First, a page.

Strike action from Saturday 24 February to Wednesday 28 February 2024

Junior doctors at The Christie will strike from 7am on Saturday 24 February until 11.59pm on Wednesday 28 February 2024.

We are proactively contacting patients with appointments that may be affected. If you have an appointment on any of these dates, please continue to come to The Christie and our other centres as planned, unless we contact you to tell you otherwise. Please do not call to check if your appointment is still going ahead.

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Low grade mucinous neoplasm I (LAMN I)

What is a LAMN I?

A low-grade mucinous neoplasm (LAMN I) is a growth found in your appendix. We use this term when the growth is very early and has not spread anywhere.

What causes LAMN I?

The cause of it is unknown but like any growths, they can develop in people who lead healthy lifestyles. There is no evidence that the growth can be transmitted through families. It is not inherited.

Signs and symptoms

Most low-grade mucinous neoplasms are found unexpectedly when patients have had their appendix removed for appendicitis.

How is it diagnosed?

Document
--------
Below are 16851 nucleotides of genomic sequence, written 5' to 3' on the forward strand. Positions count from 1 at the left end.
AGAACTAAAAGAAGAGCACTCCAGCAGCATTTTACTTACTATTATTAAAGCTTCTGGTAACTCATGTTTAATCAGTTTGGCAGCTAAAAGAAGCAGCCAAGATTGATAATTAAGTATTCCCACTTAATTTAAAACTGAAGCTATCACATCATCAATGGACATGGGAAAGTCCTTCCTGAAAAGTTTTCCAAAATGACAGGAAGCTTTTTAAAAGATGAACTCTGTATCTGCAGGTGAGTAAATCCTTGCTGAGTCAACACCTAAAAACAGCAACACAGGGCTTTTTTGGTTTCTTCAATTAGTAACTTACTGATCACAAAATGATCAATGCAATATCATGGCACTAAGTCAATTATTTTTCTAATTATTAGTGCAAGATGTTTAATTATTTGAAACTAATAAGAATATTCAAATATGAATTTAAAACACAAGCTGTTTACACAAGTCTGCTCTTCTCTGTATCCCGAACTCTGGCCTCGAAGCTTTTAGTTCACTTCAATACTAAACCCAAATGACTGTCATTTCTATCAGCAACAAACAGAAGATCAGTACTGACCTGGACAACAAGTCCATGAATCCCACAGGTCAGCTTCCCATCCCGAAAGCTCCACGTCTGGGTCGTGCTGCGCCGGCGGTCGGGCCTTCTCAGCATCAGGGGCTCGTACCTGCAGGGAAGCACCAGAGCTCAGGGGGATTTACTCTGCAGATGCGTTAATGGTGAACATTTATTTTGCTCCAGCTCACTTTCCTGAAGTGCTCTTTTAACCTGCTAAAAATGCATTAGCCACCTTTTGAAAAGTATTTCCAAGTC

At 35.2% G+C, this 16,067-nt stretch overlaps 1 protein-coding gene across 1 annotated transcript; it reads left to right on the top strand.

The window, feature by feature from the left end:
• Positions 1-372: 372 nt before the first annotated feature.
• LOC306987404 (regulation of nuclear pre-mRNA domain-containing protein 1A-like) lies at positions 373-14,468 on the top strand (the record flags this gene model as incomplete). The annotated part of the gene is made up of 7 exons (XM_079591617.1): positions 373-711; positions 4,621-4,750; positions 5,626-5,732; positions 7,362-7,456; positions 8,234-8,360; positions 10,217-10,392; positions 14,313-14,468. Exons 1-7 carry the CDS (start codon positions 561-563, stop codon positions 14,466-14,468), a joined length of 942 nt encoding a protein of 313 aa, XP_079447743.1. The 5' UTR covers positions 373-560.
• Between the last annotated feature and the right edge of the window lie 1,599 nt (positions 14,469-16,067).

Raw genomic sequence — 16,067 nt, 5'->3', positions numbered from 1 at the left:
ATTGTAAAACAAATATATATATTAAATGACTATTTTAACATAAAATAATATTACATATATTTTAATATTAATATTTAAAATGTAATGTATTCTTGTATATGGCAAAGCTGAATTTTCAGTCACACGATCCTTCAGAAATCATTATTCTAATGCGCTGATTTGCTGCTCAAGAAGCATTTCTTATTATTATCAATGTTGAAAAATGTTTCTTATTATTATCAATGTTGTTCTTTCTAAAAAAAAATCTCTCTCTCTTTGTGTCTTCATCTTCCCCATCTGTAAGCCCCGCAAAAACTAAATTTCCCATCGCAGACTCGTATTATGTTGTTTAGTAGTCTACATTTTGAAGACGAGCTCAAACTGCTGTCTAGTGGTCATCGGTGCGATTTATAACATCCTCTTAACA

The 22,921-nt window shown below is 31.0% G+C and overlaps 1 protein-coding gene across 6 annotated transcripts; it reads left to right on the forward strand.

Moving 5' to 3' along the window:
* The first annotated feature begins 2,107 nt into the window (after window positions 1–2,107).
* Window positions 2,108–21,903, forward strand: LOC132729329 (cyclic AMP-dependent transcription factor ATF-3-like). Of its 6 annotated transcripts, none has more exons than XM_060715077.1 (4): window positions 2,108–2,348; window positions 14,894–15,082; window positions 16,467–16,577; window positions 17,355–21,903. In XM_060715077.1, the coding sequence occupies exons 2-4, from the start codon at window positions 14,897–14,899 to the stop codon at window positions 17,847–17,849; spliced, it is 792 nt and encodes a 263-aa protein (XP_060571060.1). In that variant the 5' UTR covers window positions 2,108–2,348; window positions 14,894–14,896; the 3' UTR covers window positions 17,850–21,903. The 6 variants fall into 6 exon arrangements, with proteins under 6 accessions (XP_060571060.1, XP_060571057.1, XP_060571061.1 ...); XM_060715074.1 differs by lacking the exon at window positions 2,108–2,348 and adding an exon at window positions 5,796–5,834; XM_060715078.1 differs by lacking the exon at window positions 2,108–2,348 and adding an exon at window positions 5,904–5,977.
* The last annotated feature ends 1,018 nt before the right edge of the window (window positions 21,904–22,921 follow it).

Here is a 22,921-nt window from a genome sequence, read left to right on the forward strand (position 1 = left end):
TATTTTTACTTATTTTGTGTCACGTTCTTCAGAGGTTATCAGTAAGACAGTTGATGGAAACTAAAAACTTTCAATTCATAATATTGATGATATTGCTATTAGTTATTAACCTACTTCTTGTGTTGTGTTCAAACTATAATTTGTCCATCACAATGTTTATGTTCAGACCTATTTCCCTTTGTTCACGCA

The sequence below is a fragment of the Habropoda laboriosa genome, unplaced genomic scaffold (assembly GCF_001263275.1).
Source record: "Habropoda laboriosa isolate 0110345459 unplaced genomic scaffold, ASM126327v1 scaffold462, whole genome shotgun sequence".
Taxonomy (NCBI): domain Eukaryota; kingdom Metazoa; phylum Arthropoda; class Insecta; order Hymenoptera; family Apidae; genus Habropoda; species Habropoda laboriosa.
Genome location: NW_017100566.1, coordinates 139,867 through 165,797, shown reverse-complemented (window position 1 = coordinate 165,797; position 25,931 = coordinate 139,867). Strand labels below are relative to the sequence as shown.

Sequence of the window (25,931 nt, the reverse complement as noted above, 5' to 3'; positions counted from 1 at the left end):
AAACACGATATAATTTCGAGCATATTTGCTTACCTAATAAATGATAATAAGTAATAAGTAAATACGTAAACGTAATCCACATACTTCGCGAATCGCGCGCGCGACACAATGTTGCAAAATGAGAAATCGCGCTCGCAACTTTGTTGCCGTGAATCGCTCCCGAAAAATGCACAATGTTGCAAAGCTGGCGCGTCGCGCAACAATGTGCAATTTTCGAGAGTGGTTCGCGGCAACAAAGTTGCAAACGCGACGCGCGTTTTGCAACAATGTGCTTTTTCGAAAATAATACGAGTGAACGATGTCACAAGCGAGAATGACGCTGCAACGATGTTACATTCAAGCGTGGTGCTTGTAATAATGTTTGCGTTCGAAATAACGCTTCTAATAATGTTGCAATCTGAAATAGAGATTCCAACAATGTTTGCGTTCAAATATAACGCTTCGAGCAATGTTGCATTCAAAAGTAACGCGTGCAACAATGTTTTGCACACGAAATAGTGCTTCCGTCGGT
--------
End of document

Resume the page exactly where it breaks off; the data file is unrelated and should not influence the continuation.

Patients can often present with appendicitis and require an appendicectomy. Others have discomfort and are investigated with an ultrasound or CT scan and the appendix can appear enlarged (this is called a mucocele).

Treatment for LAMN I

Being diagnosed with a LAMN I means the growth has remained inside the appendix and does not require any further treatment. We do however like to monitor patients with yearly CT scans and blood tests for 5 years to make sure no spread develops, which very rarely happens.

Since we started the service, we have never seen a patient with a LAMN I lesion develop more advanced disease. If there is evidence that the appendix has burst or leaked its contents into the abdomen, the lesion becomes a LAMN II, and this does require a different approach with potentially other operations and treatments.

Last updated: July 2023